Ray Bradbury: Symbiosis and Metaphors
By Leon Worden February 22, 1995
February 22, 1995
First of two parts.
"Eating is the secret of cities," the acclaimed science fiction author said. "People go out to eat. They don't go out to shop. After they've eaten, then they go shop. Eating makes you convivial, and then you spend money you shouldn't be spending."
"Go down any street in Paris," he said. "You've got 40 restaurants on one side, 40 on the other. People go and shop and walk across. You can spend the whole day walking and sitting and enjoying the weather."
Several years ago, Bradbury told Century City planners to "build 30 restaurants, indoors and outdoors. Put out 500 tables, 500 parasols, 1000 chairs, so that people can sit around and people-watch."
So they did. The result is a "perfect symbiotic relationship" between restaurants, cinemas, bookstores and the various shops. "Now, by God, the place is working," he said.
"There's a wonderful confluence of influences in the center of the marketplace. You've got 10 cinemas upstairs and a waterfall of steps that come down. At 6 o'clock, 8 o'clock, 10 o'clock at night people flow out of the theaters, into the bookstore.
"A good movie makes a hunger for a good book. A good book makes a hunger for a good movie. You've got to know these things about people's interests and make it easy for them to knock elbows and have everything come together in one place. Most cities don't have enough restaurants close to a theater or a bookstore right next to a theater.
"Palm Canyon Drive (in Palm Springs) has turned into a semi- disaster because they allowed about 10 cinemas to be built about 3 blocks away from the main street instead of putting them on the main street where they would increase the flow of pedestrian traffic. People will not walk those 3 blocks. They get in their cars and go somewhere else."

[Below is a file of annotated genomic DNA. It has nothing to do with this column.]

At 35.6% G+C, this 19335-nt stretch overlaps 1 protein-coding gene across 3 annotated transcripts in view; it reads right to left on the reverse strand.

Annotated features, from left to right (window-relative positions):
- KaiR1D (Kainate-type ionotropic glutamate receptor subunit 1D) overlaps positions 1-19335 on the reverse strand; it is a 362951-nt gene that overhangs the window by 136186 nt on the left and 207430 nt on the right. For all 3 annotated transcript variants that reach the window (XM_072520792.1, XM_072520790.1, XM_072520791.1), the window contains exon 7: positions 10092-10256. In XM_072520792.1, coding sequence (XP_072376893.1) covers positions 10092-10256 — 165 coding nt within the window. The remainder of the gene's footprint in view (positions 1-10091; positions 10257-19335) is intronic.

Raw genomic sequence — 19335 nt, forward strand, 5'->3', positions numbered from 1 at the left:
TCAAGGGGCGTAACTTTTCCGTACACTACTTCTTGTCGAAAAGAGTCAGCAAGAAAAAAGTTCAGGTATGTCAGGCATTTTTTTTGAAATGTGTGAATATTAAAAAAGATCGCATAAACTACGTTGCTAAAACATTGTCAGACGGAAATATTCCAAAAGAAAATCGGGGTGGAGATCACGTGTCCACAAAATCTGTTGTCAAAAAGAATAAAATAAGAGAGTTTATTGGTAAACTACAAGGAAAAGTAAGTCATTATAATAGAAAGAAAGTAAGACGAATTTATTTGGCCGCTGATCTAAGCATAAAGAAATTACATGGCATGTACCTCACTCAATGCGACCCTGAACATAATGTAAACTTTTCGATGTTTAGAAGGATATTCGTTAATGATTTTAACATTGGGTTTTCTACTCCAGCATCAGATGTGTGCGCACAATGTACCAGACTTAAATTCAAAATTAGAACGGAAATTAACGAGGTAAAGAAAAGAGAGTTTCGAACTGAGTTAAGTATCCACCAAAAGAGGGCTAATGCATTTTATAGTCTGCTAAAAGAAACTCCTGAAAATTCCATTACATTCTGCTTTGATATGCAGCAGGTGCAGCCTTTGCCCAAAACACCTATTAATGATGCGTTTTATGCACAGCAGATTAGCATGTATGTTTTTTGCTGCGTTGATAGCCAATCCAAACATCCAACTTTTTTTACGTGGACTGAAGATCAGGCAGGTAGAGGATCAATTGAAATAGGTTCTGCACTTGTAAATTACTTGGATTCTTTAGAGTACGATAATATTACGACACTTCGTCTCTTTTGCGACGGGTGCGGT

Alright, already. Why trouble the world-renowned author of masterpieces like The Martian Chronicles and Fahrenheit 451 about city revitalization, you ask?
Because he's got more knowledge of cities and people in his little finger than most politicians have in their whole bodies.
"Science fiction," Bradbury writes, "is the history of towns and cities yet unbuilt, ghosting our imaginations and lifting us to rise up and find hammers and nails to build our dreams before they blow away."
At 74, Bradbury still pursues his dreams, routinely advising architectural designers and urban planners across the continent on ways to make their endeavors appealing to potential tourists and shoppers.
Last week he was in New Orleans, talking to 800 mall producers. The week before, he was keynote speaker at the Antelope Valley business conference.
This self-described "master of the obvious" applies to the here-and-now his uncanny ability to see things for what they are, and as they could be.
In Yestermorrow, subtitled "Obvious Answers to Impossible Futures" and dedicated to Walt Disney, Bradbury discusses how he has sat in "with groups, sometimes with museums, sometimes with corporations, to tell them who they are ... (to) find their metaphor."
You must know who you are, before you can broadcast it to others.
"The gift of being able to compact experience, life, into convenient packets is pivotal," he writes. "Most people wouldn't know a metaphor if it bit them," he told me.
He cites examples. Weapons are metaphors for, or extensions of, men throwing rocks. Computers are metaphors for books and libraries. The Viking probe on Mars is a metaphor for the dream of touching another world.
"We live metaphors all the time," he said. "People are metaphors. Think of Hitler, Churchill, Ghandi these are all human metaphors. You can describe them quite easily."
Just like Ray Bradbury is a "futurist."
In this context the author said Newhall must find its metaphor.
We discussed Newhall's western heritage. Its Walk of Western Stars. Tom Mix and Gene Autry and Bill Hart. Hart Park and Museum, which draw 180,000 visitors a year.
"It makes sense, with the history of the place" to create the metaphor that captures Newhall's heritage.
Newhall needs "something that represents your community, one building at the center which people can point to and say 'this is us.'" City Hall once did that for Los Angeles, he said.
"You either go back to your root system or you do something so incredibly different that people say 'I've got to go look at it.'
"You've got a tough road to travel," he said in closing. "But it's certainly worth it."
Urban designer Mike Freedman, hired by the city of Santa Clarita to help Newhall find its metaphor, will conduct his second Newhall revitalization workshop at 6:30 p.m. next Monday, Feb. 27, 1995 at the Newhall Community Center, 24406 San Fernando Road.
Leon Worden is a Santa Clarita resident.
©1995 LEON WORDEN ALL RIGHTS RESERVED
|comments powered by Disqus|